Jupiter XIV - 1979J2
|Discovered by||Stephen Synnott|
|Date of discovery||1979|
|Mass (Earth = 1)||1.3002e-07|
|Radius (Earth = 1)||8.6234e-03|
|Mean density (gm/cm^3)||1.5|
|Mean distance from Jupiter (km)||221,895|
|Rotational period (days)||0.674536|
|Orbital period (days)||0.674536|
|;Mean orbital velocity (km/sec)||23.93|
|Orbital inclination (degrees)||1.0659|
|Escape velocity (km/sec)||0.0434|
|Visual geometric albedo||0.05|
Two Galileo Views of Thebe
These two images of the Jovian moon Thebe were taken by Galileo's solid state imaging system in November 1996 and June 1997, respectively. North is approximately up in both cases. Thebe, whose longest dimension is approximately 116 kilometers (72 miles) across, is tidally locked so that the same side of the satellite always points towards Jupiter, similar to how the near side of our own Moon always points toward Earth. In such a tidally locked state, one side of Thebe always points in the direction in which Thebe moves as it orbits about Jupiter. This is called the "leading side" of the moon and is shown at the left. The image on the right emphasizes the side of Thebe that faces away from Jupiter (the "anti-Jupiter" side). Note that there appear to be at least three or four very large impact craters on the satellite -- very large in the sense that each of these craters is roughly comparable in size to the radius of Thebe. (Courtesy NASA/JPL)
Best images yet of Thebe, Amalthea and Metis
These images of the inner Jovian moons Thebe, Amalthea, and Metis (left to right) are the highest-resolution images ever obtained of these small, irregularly shaped satellites. The images resolve surface features as small as 2 kilometers (about 1.2 miles) across for Thebe; 2.4 kilometers (about 1.5 miles) across for Amalthea, and 3 kilometers (about 1.9 miles) across for Metis. The prominent impact crater on Thebe is about 40 kilometers (about 25 miles) across and has been given the provisional name Zethus. (Courtesy NASA/Cornell University)
Jupiter Small Satellite Montage
This image is A montage of images of the small inner moons of Jupiter from the camera onboard NASA's Galileo spacecraft shows the best views obtained of these moons. The top two images show the moon Thebe. Thebe rotates by approximately 50 degrees between the time these two images were taken, so that the same prominent impact crater is seen in both views; this crater, which has been given the provisional name Zethus, is near the point on Thebe that faces permanently away from Jupiter.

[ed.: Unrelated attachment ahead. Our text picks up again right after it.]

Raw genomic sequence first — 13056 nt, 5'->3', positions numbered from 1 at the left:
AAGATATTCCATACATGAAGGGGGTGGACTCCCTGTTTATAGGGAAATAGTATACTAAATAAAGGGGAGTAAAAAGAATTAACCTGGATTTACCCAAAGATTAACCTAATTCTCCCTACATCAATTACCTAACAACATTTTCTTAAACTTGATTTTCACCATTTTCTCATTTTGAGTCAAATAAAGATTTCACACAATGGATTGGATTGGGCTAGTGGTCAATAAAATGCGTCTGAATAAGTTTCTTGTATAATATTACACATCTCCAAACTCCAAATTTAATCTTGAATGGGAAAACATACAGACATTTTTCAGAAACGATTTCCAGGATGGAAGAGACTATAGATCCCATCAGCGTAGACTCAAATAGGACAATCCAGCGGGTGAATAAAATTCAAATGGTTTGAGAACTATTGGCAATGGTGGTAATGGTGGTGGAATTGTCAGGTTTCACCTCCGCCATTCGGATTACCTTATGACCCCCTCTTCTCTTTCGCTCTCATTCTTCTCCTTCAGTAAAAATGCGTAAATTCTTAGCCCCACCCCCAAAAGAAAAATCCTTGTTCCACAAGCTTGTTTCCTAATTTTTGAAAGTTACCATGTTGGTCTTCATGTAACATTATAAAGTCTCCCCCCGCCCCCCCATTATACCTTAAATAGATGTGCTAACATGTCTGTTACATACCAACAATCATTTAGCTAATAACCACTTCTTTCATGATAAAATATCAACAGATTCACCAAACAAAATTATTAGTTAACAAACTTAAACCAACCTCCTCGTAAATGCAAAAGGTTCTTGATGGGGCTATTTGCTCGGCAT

The next two images show the moon Amalthea; they were taken
with the Sun directly behind the observer, an alignment that
emphasizes patterns of intrinsically bright or dark
surface material. The third image from the top is a view of
Amalthea's leading side, the side of the moon that 'leads'
as Amalthea moves in its orbit around Jupiter. This image
looks 'noisy' because it was obtained serendipitously during
an observation of the Jovian satellite Io (Amalthea and Io
shared the same camera frame but the image was exposed
for bright Io rather than for the much darker Amalthea).
The fourth image from the top emphasizes prominent 'spots'
of relatively bright material that are located near the point on
Amalthea that faces permanently away from Jupiter. The bottom
image is a view of the tiny moon Metis.
(Courtesy NASA/Cornell University)
This is one of the discovery images (FDS 16383.54) of Thebe. It was taken by the Voyager 1 spacecraft 4 hours 26 minutes before the closest approach to Jupiter. This image is a wide angle picture taken at a range 4.3x105 kilometers. The dark circular disk is the shadow of Thebe and not the actual planet. Once the shadow images were analyzed, Thebe was located on several other images. (Credit: Calvin J. Hamilton)
This image of Thebe (FDS 16220.56) was taken by the Voyager 1 spacecraft on February 27, 1979. Thebe is the small dark dot above the arrow. (Credit: Calvin J. Hamilton)
Family Portrait of the Small Inner Satellites of Jupiter
These images, taken by Galileo's solid state imaging system between November 1996 and June 1997, provide the first ever "family portrait" of the four small, irregularly shaped moons that orbit Jupiter in the zone between the planet's ring and the larger Galilean satellites. The moons are shown in their correct relative sizes, with north approximately up in all cases. From left to right, arranged in order of increasing distance from Jupiter, are Metis (longest dimension is approximately 60 kilometers or 37 miles across), Adrastea (20 kilometers or 12 miles across), Amalthea (247 kilometers or 154 miles across), and Thebe (116 kilometers or 72 miles across). While Amalthea, the largest of these four tiny moons, was imaged by NASA's two Voyager spacecraft in 1979 with a resolution comparable to what is shown here, the new Galileo observations represent the first time that Metis, Adrastea, and Thebe have been seen as more than points of light. (Courtesy of NASA/JPL)
Synnott, S. P. "1979J2: Discovery of a Previously Unknown Jovian Satellite." Science, Vol 210, 14 November 1980.
Synnott, S. P. "Orbits of the Small Inner Satellites of Jupiter." Icarus 58, 1984.